Wednesday, March 07, 2007

News of the Day (March 7)

Human rights have "deteriorated on a number of areas" in Communist China: So said the American State Department in its annual human rights report. The Department paid particularly close attention to the internet: "China is at the top of a list of countries blocking Internet access" (Washington Post). This comes as no surprise to Brad Adams the Asia Director of Human Rights Watch cited a decision by Hu Jintao soon after he took over the Central Military Commission " to crack down on activism" (BBC).

Communist China will launch a lunar probe this year as part of its plan to send a man to the moon "in 15 years," according to cadre Huang Chunping (quoted by BBC).

Will the Vatican's talks with Vietnam be a precedent for Communist China? Cardinal Joseph Zen certainly hopes so (BBC); yours truly dreads the prospect.

Communist propaganda busts in the United States: the Epoch Times has the story.

Northern Koreans are not happy with their colonial masters: The riches of "merchants" from Communist China are catching the attention of Korean natives suffering under Kim Jong-il (Daily NK).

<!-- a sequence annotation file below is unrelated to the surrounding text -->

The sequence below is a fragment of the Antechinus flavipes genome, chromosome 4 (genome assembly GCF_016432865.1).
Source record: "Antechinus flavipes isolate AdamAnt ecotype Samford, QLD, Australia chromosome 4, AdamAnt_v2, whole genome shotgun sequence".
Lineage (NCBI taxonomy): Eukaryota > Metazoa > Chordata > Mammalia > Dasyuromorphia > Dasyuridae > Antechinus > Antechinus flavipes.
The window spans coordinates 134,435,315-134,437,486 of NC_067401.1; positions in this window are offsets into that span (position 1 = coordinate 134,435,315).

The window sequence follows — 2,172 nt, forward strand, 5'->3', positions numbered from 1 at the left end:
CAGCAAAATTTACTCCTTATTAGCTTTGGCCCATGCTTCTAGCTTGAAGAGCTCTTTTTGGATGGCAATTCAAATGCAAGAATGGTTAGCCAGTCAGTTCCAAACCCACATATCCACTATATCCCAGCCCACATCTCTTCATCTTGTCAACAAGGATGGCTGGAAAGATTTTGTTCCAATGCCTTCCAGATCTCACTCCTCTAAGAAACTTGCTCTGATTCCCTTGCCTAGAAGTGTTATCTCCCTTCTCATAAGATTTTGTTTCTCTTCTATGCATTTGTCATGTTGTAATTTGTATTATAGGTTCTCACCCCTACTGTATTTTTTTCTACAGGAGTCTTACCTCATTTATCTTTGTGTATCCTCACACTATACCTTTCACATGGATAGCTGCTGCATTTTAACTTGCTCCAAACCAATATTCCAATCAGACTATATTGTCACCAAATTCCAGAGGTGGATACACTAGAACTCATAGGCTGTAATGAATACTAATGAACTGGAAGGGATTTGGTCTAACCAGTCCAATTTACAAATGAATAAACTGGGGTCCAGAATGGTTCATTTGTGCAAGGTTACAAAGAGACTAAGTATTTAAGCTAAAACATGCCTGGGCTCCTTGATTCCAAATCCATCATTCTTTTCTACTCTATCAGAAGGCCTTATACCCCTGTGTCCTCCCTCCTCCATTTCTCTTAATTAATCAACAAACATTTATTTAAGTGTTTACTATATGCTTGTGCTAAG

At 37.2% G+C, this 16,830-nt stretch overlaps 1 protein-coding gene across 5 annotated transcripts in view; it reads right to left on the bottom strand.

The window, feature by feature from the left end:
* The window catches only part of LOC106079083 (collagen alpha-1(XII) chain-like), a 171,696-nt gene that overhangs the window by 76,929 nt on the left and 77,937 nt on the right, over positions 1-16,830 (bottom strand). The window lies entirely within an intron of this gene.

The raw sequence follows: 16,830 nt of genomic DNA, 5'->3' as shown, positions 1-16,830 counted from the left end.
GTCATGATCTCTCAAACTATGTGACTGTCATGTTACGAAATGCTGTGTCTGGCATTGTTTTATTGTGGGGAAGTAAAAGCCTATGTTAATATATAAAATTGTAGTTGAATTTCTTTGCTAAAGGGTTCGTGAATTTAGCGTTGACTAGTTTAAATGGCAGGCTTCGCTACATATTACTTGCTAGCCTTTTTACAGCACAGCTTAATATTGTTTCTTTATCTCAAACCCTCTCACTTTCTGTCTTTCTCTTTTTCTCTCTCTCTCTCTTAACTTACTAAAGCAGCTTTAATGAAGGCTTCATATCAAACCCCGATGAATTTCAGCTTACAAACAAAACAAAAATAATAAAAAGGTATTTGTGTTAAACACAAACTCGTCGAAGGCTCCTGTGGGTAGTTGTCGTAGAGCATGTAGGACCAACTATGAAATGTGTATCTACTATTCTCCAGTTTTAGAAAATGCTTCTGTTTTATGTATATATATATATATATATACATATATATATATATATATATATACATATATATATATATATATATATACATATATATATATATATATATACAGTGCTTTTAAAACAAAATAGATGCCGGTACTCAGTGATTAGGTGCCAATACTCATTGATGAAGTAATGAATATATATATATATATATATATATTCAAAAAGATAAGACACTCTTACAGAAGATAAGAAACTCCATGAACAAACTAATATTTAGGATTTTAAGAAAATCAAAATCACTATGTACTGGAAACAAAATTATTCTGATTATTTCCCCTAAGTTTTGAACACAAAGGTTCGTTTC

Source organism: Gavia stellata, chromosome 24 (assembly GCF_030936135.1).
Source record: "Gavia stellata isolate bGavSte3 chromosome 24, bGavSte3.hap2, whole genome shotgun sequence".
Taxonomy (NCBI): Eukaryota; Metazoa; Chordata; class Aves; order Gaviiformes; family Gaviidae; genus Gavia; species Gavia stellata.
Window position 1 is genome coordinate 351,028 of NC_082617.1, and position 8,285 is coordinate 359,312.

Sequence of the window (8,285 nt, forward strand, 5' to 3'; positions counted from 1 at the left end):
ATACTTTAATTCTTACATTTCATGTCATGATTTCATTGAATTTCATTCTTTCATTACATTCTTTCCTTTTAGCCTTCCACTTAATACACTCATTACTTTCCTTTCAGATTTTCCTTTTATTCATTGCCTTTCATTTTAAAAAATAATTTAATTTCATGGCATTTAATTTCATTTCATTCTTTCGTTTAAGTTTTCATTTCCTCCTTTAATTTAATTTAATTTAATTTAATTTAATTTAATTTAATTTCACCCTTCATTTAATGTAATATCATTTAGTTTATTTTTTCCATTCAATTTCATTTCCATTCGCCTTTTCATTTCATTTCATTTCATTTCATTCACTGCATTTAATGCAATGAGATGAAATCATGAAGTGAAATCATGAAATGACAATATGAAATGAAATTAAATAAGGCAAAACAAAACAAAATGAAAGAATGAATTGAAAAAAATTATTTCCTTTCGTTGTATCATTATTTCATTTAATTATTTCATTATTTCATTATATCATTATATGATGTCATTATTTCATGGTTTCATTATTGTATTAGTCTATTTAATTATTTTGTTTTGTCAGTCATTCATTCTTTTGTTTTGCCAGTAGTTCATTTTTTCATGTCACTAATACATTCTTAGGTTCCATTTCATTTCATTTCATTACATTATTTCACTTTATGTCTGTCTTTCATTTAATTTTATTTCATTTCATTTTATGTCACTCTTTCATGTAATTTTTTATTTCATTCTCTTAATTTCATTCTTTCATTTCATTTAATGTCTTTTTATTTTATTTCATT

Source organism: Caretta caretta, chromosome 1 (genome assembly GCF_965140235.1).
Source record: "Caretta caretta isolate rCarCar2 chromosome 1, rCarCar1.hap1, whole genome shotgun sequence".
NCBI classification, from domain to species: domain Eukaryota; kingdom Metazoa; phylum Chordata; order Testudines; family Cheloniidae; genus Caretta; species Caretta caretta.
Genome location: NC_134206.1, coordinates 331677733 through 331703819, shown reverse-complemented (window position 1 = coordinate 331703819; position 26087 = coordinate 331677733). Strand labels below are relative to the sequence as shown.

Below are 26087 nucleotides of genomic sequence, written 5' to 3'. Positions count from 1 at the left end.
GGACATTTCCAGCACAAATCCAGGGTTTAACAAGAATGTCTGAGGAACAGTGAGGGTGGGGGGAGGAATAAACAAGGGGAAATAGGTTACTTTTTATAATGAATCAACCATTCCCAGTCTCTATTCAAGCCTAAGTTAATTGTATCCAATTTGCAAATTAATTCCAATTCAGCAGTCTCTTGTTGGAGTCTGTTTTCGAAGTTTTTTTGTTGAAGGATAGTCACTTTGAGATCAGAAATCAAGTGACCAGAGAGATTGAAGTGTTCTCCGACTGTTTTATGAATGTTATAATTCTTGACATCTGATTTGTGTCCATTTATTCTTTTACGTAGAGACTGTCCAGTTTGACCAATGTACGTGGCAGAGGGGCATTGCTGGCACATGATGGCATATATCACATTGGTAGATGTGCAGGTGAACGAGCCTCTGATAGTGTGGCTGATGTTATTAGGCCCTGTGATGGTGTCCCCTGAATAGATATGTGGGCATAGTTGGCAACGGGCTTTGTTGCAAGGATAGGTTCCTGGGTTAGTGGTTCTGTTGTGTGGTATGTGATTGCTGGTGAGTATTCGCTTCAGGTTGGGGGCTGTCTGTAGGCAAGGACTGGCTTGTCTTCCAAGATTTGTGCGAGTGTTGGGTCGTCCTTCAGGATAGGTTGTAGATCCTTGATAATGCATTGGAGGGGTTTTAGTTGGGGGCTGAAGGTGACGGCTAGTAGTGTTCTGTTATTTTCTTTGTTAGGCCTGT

U.S.-North Korea talks begin: American representative Christopher Hill insisted the Stalinists "come clean" (Washington Times) on its uranium weapons program (One Free Korea), but he was still all smiles over the prospects for further deals emanating from the Beijing surrender, which led to these talks (CNN, Daily NK, and Newsmax).

Stalinists walk out of talks with Japan: The Japanese side began its talks with Stalinist North Korea by insisting all Japanese citizens seized by the Stalinists be returned "and suspected kidnappers handed over" (BBC). The Stalinist side, which probably didn't expect such tough talk from anyone, walked out.

More on the Communists' Korean colony: The Stalinist regime came up with a new method of preventing its diplomats from defecting - hold the children hostage (Washington Times). Meanwhile, the Stalinists were entertaining visitors from South Korea's dovish government (United Press International via Washington Times), which may be hoping "for a second inter-Korean summit to influence South Korea's presidential election slated for December." Nothing would make SNK happier than keeping South Korea's hawkish, pro-American opposition out of power.

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